I have also been predicting Theresa May’s resignation since the election in 2017. She is still there and after winning a Tory confidence vote late last year, is inoculated from formal defenestration for another nine months.

The Tory party however used to get rid of leaders informally, by way of a group of senior ‘men in grey suits’ explaining that the leader had lost the support of the (parliamentary) party and thus had to go. This is an essentially opaque mechanism so it’s hard to judge whether it would work. But May’s messianic intractability gives some reason to think she would resist any such informal methods and simply refuse to budge.

This leaves Tory MPs with only the nuclear option of voting with Labour in another confidence motion against the entire government, not just May as Tory leader. Again, this becomes more likely if no-deal looms and only needs a small number of Tory’s to turn, especially if the DUP themselves go for it or abstain, which I honestly have no idea of the chances of. It is likely that any Tory MPs who vote down their own government would be persona-non-grata in Tory circles, especially if this leads to a general election and a Labour victory.

However, it is also conceivable that some kind of cross-party, soft-Brexit coalition government could be put together after such a confidence vote, presumably under the leadership of a Tory remainer, and charged primarily with delaying and softening Brexit. It is hard to see how this could work, however, without the presumably dozens of rightwing Tory MPs who would refuse to join it and the likelihood that only a tiny number of Labour MPs would take part in such a project. Even on the Labour right, anti-Tory tribalism is strong, and few would be willing to soil themselves by propping up a Tory government.

Part of the obscurity here is that the highly annoying fixed-term parliaments act has never been used before. It specifies a nebulous two week period after a lost confidence vote where a new government can be formed. It is unclear whether the just-defeated Prime Minister would be allowed to have a go at doing so, if they would be expected to step aside immediately for a care-taker, or if the opposition would get to try first.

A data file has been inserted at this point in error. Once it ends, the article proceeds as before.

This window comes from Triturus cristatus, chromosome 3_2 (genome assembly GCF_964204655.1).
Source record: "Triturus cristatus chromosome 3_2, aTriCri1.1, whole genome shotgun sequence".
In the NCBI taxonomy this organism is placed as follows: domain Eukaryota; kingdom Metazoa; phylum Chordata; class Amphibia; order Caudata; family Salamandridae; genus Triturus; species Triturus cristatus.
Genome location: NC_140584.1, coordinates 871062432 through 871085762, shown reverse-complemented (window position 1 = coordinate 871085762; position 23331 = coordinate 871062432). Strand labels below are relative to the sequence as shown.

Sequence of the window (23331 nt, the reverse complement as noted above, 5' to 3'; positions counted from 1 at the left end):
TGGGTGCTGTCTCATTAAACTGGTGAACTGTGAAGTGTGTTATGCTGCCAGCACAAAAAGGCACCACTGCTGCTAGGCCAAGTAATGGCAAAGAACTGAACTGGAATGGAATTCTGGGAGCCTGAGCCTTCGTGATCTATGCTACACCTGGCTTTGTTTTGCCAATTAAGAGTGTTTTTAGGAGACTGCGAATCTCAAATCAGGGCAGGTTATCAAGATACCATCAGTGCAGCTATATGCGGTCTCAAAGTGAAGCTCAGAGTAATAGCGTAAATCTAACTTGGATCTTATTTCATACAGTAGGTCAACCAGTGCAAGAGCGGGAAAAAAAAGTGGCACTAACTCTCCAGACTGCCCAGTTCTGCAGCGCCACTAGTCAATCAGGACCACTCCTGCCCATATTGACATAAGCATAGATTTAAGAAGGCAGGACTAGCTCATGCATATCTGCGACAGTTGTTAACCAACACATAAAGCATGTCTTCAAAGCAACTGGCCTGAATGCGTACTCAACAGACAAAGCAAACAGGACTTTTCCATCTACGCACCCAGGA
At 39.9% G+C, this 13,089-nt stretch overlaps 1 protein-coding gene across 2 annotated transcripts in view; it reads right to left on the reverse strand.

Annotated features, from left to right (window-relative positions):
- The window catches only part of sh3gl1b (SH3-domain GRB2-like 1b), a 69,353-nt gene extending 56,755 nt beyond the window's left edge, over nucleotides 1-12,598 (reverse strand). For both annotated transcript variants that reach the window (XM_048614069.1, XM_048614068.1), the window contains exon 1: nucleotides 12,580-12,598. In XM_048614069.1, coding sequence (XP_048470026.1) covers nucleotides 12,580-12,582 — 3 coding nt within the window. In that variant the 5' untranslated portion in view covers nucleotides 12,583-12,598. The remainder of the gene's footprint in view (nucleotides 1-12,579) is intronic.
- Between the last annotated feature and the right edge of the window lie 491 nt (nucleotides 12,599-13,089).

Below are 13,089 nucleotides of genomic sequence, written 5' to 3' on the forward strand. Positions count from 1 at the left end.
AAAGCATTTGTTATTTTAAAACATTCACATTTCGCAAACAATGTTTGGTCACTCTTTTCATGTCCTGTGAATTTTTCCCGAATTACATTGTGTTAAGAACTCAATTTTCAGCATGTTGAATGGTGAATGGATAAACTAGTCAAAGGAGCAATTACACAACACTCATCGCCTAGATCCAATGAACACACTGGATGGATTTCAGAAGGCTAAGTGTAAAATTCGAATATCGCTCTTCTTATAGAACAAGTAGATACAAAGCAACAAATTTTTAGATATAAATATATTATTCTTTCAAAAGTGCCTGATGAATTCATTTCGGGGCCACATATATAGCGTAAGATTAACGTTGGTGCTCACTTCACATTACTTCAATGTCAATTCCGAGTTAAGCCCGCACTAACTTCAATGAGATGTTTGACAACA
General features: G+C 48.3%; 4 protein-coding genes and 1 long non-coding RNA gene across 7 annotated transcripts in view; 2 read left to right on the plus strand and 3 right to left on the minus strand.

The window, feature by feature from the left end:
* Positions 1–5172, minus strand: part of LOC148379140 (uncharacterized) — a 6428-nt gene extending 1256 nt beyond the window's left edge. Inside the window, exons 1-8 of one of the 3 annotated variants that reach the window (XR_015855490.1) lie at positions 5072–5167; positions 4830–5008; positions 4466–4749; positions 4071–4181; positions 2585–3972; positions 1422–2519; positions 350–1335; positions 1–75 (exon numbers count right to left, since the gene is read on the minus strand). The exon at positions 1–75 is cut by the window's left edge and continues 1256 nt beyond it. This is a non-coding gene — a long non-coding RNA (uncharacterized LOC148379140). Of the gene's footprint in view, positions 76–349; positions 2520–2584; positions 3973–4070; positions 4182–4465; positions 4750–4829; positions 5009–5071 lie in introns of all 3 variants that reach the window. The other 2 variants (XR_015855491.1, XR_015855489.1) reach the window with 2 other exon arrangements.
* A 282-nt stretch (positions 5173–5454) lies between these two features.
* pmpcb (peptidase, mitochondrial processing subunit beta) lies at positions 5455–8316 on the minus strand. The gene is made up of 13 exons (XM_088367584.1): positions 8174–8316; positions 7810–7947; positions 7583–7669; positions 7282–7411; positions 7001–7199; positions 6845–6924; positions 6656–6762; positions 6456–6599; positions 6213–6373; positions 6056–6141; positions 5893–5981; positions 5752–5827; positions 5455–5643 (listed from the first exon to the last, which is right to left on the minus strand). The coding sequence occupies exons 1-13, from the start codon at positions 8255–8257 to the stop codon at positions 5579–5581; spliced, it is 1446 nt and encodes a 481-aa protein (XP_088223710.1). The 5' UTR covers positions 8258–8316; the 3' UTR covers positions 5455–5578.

Another important unknown with respect to such a unity administration is the risk of a further, larger split in the Labour Party. If the leadership pushes ahead with a pro-(soft) Brexit policy and keeps hedging on a second referendum, it is conceivable that a large chunk of Labour MPs could break away, perhaps to join the Independent Group, and potentially be willing administrations in a government led by, say, Amber Rudd.

This is again unlikely insofar as the political prospects for these MPs would not be bright outside of the helpful Labour brand. There seems little chance that Corbyn will go voluntarily or that he can be forced out, so these Labour MPs would have no choice but to try to build something outside of the party, which would likely prove electorally impossible and certainly very risky.

More generally, Corbyn has got a lot of criticism for his approach to Brexit. Much of this is driven by broader animus to the leftwing takeover of the Labour Party and some of it by principled concerns about Corbyn’s own scepticism towards the EU, the substantive merits of which I shall not discuss here.

Fair-minded observers, however, are aware that Labour finds itself in a politically almost impossible position. If the leadership came out strongly for revocation or a second referendum, this would also likely be met with significant shadow-ministerial resignations and a substantial backbench revolt against. It would also hand the Tories, UKIP and others on the right an extremely nasty weapon with which to attack Labour in leave-voting areas, potentially making it impossible for the party to win the next election, whenever that its. 

Labour also faces some political risks in remain-voting areas but here it benefits from the fact that the right parties will certainly suffer more and that alternative, centrist parties do not currently seem to pose a threat. It is conceivable that the Lib Dems or the Independent Group could break through in some places, and potentially win a few seats, maybe enough to neuter a Corbyn government. This threat is arguably lesser than that in leave areas, simply because the strength of the UKIP/Tory/Brexit message has been repeatedly demonstrated in these places over the last five years, whereas the Lib Dems have not benefitted much at all from their staunch anti-Brexit stance.